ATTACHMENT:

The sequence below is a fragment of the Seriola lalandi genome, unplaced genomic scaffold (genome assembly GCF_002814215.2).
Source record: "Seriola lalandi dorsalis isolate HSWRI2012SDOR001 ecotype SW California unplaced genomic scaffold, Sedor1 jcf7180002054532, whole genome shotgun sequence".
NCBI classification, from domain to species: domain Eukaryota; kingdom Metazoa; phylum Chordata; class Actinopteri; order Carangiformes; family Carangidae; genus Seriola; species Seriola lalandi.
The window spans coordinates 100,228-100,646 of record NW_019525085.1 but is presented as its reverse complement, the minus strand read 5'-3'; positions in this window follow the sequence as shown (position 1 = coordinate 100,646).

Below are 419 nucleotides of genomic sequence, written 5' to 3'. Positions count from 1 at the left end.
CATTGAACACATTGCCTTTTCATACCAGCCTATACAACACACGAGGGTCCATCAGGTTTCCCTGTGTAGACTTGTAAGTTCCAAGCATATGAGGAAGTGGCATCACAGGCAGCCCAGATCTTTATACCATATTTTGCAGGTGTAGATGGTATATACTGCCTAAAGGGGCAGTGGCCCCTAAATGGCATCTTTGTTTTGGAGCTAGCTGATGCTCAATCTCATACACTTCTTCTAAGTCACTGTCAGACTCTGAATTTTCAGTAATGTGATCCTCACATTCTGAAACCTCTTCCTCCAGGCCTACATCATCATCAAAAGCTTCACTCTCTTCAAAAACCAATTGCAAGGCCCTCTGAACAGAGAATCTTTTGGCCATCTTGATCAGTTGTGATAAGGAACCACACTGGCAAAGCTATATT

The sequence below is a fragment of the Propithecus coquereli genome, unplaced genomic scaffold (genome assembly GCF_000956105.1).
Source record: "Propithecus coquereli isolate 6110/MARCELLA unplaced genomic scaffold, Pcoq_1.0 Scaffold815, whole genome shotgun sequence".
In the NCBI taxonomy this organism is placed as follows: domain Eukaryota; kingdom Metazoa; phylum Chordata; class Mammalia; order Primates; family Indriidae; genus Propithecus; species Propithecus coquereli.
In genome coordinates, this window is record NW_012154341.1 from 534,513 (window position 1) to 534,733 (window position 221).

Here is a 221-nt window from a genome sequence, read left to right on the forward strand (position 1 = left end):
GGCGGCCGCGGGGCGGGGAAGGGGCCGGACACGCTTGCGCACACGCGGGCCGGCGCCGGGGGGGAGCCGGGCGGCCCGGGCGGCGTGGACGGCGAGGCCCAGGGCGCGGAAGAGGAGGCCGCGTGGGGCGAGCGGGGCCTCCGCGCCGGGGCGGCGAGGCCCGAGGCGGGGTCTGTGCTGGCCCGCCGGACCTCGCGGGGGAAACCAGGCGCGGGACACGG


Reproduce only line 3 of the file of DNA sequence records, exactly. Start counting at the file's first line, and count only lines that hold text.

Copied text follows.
NCBI classification, from domain to species: domain Eukaryota; kingdom Metazoa; phylum Chordata; class Actinopteri; order Carangiformes; family Carangidae; genus Seriola; species Seriola lalandi.